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5. COASTAL WATERS OF GERMANY

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6. COASTAL WATERS OF FRANCE AND THE OVERSEAS DEPARTMENTS

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7. COASTAL WATERS OF SPAIN

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8. COASTAL WATERS OF THE NETHERLANDS

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ANNEX II

SHETLAND BOX

A. Geographical limits

From the point on the west coast of Scotland in latitude 58°30' N to 59°30' N- 6°15' W From 58°30' N - 6°15' W to 59°30' N - 5°45' W From 59°30' N - 5°45' W to 59°30' N - 3°45' W along the 12 nautical miles line north of the Orkneys From 59°30' N - 3°00' W to 61°00' N - 3°00' W From 61°00' N - 3°00' W to 61°00' N - 0°00' W along the 12 nautical miles line north of the Shetlands From 61°00' N - 0°00' W to 59°30' N - 0°00' W From 59°30' N - 0°00' W to 59°30' N - 1°00' W From 59°30' N - 1°00' W to 59°00' N - 1°00' W From 59°00' N - 1°00' W to 59°00' N - 2°00' W From 59°00' N - 2°00' W to 58°30' N - 2°00' W From 58°30' N - 2°00' W to 58°30' N - 3°00' W From 58°30' N - 3°00' W to the east coast of Scotland in latitude 58°30' N.

B. Fishing effort authorised

Maximum number of vessels with a length between perpendiculars of not less than 26 metres [10] authorised to fish for demersal species, other than Norway pout and blue whiting [11]:

[10] Length between perpendiculars as laid down by Commission Regulation (EEC) No 2930/86 (OJ L 274, 25.9.1986, p. 1).

[11] Vessels fishing for Norway pout and blue whiting may be subject to specific monitoring measures concerning the keeping on board of fishing gear and species other than those referred to above.

Member State // Number of fishing vessels authorised

France United Kingdom Germany Belgium // 52 62 12 2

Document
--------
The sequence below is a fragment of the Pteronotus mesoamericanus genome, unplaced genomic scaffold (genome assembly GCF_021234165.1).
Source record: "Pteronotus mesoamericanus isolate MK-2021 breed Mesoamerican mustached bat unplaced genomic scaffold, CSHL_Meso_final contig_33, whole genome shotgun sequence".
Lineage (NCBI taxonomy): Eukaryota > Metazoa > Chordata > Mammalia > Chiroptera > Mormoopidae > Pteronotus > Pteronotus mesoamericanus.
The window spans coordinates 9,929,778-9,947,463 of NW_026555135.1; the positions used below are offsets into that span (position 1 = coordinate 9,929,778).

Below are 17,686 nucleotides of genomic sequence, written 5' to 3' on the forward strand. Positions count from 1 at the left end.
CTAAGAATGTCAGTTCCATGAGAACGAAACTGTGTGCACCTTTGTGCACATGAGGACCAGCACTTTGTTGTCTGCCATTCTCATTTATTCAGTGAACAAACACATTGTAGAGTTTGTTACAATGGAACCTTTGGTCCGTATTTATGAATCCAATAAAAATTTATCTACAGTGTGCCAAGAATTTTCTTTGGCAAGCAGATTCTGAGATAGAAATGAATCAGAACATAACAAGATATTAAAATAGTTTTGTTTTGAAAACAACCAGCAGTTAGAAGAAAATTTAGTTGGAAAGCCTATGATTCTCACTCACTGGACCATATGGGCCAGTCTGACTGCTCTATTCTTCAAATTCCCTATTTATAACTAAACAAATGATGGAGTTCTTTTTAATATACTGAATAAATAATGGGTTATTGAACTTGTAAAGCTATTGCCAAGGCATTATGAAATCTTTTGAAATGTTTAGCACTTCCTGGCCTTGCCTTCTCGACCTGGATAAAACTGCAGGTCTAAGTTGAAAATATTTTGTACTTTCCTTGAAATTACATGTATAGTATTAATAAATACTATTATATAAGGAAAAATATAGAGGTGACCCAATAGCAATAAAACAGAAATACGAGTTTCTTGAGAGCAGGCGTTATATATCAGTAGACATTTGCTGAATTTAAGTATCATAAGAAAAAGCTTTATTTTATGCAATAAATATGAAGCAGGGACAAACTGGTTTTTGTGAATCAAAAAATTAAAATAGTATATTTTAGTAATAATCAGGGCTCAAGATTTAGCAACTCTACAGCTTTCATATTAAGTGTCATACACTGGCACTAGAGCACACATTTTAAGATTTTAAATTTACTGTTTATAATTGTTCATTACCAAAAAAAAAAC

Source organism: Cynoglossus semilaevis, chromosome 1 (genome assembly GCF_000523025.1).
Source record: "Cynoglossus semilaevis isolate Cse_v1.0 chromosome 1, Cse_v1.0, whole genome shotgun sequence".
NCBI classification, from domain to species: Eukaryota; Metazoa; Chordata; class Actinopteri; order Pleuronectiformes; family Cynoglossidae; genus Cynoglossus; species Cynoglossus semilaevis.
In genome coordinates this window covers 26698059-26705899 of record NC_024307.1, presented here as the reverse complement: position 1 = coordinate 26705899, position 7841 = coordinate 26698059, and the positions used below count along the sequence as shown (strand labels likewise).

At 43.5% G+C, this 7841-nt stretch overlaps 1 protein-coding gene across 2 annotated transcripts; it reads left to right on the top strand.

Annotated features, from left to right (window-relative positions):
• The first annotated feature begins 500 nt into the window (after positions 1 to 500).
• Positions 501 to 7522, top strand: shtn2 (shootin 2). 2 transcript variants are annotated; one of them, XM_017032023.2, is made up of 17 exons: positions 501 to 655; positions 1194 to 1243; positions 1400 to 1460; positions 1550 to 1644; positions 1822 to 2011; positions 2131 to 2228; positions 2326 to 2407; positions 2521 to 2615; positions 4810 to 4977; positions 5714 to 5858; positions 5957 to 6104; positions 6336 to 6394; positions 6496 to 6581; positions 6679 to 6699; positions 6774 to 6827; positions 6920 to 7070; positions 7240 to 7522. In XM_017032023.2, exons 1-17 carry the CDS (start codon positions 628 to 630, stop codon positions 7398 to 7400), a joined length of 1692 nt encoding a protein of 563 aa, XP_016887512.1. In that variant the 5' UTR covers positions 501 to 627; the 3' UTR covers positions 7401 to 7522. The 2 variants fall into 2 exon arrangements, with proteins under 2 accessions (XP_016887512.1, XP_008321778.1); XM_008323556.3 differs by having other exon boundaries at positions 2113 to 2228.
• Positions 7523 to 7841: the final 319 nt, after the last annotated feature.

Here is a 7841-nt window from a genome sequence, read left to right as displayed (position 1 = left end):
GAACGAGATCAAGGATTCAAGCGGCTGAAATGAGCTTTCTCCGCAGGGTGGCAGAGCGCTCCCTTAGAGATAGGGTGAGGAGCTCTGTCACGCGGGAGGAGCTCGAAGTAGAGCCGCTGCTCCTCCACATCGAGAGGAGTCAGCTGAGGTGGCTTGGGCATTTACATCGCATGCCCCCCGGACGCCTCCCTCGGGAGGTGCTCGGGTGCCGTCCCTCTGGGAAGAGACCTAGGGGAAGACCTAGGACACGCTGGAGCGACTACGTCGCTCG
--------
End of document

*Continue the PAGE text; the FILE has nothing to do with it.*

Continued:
LEGISLATIVE FINANCIAL STATEMENT

Policy area(s): FISHERIES

Activit(y/ies):

110402 - Inspection and surveillance of fishing activities in waters inside and outside the Community

110403 - Closer dialogue with the fishing industry and those affected by the Common Fisheries Policy

110405 (proposed for PDB 2003) - Improving scientific advice for the management of fisheries resources

110610 - Community measure for scrapping of fishing vessels

Title of action:

Conservation and sustainable exploitation of fisheries resources under the Common Fisheries Policy

1. BUDGET LINE(S) + HEADING(S)

Chapter B2-90, article B2-902

Chapter B2-90, article B2-903

Chapter B2-90, article B2-904 (as proposed for the PDB 2003)

Chapter B2-2xx (mobilisation of flexibility instrument in 2003)

2. OVERALL FIGURES

2.1. Total allocation for action (Part B): 51,2 EUR million for commitment

2.2. Period of application:

2003-2006

2.3. Overall multiannual estimate of expenditure:

(a) Schedule of commitment appropriations/payment appropriations (financial intervention) (see point 6.1.1)

EUR million (to three decimal places)

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(b) Technical and administrative assistance and support expenditure (see point 6.1.2)

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(c) Overall financial impact of human resources and other administrative expenditure (see points 7.2 and 7.3)